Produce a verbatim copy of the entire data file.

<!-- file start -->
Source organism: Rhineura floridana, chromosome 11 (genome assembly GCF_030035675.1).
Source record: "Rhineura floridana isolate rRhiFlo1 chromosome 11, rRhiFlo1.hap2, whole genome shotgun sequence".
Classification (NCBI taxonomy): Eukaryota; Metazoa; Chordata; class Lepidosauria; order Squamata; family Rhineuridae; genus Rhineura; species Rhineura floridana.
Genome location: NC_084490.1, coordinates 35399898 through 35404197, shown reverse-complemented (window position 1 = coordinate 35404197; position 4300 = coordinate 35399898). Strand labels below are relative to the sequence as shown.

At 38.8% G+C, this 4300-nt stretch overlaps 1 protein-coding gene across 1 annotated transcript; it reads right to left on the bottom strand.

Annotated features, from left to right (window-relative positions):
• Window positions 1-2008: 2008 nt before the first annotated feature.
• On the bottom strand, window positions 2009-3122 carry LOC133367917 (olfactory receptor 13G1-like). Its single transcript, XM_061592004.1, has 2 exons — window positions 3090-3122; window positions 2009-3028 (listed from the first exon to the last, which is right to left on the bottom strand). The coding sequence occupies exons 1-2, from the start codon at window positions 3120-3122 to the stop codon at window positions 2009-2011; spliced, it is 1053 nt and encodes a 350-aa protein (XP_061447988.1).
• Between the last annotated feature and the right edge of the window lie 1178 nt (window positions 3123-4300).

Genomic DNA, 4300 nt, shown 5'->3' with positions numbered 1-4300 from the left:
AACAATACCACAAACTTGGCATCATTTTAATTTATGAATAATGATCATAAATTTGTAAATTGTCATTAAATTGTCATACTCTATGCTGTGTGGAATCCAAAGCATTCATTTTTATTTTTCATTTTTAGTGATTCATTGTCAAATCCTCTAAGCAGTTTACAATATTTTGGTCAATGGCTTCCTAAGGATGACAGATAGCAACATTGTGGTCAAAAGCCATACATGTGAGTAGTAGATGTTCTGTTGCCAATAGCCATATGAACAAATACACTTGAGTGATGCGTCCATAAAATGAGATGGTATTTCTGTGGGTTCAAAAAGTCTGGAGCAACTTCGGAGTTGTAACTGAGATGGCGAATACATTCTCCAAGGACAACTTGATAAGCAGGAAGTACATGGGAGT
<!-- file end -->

Source organism: Rhineura floridana, chromosome 11 (genome assembly GCF_030035675.1).
Source record: "Rhineura floridana isolate rRhiFlo1 chromosome 11, rRhiFlo1.hap2, whole genome shotgun sequence".
Classification (NCBI taxonomy): Eukaryota; Metazoa; Chordata; class Lepidosauria; order Squamata; family Rhineuridae; genus Rhineura; species Rhineura floridana.
Genome location: NC_084490.1, coordinates 35399898 through 35404197, shown reverse-complemented (window position 1 = coordinate 35404197; position 4300 = coordinate 35399898). Strand labels below are relative to the sequence as shown.

At 38.8% G+C, this 4300-nt stretch overlaps 1 protein-coding gene across 1 annotated transcript; it reads right to left on the bottom strand.

Annotated features, from left to right (window-relative positions):
• Window positions 1-2008: 2008 nt before the first annotated feature.
• On the bottom strand, window positions 2009-3122 carry LOC133367917 (olfactory receptor 13G1-like). Its single transcript, XM_061592004.1, has 2 exons — window positions 3090-3122; window positions 2009-3028 (listed from the first exon to the last, which is right to left on the bottom strand). The coding sequence occupies exons 1-2, from the start codon at window positions 3120-3122 to the stop codon at window positions 2009-2011; spliced, it is 1053 nt and encodes a 350-aa protein (XP_061447988.1).
• Between the last annotated feature and the right edge of the window lie 1178 nt (window positions 3123-4300).

Genomic DNA, 4300 nt, shown 5'->3' with positions numbered 1-4300 from the left:
AACAATACCACAAACTTGGCATCATTTTAATTTATGAATAATGATCATAAATTTGTAAATTGTCATTAAATTGTCATACTCTATGCTGTGTGGAATCCAAAGCATTCATTTTTATTTTTCATTTTTAGTGATTCATTGTCAAATCCTCTAAGCAGTTTACAATATTTTGGTCAATGGCTTCCTAAGGATGACAGATAGCAACATTGTGGTCAAAAGCCATACATGTGAGTAGTAGATGTTCTGTTGCCAATAGCCATATGAACAAATACACTTGAGTGATGCGTCCATAAAATGAGATGGTATTTCTGTGGGTTCAAAAAGTCTGGAGCAACTTCGGAGTTGTAACTGAGATGGCGAATACATTCTCCAAGGACAACTTGATAAGCAGGAAGTACATGGGAGT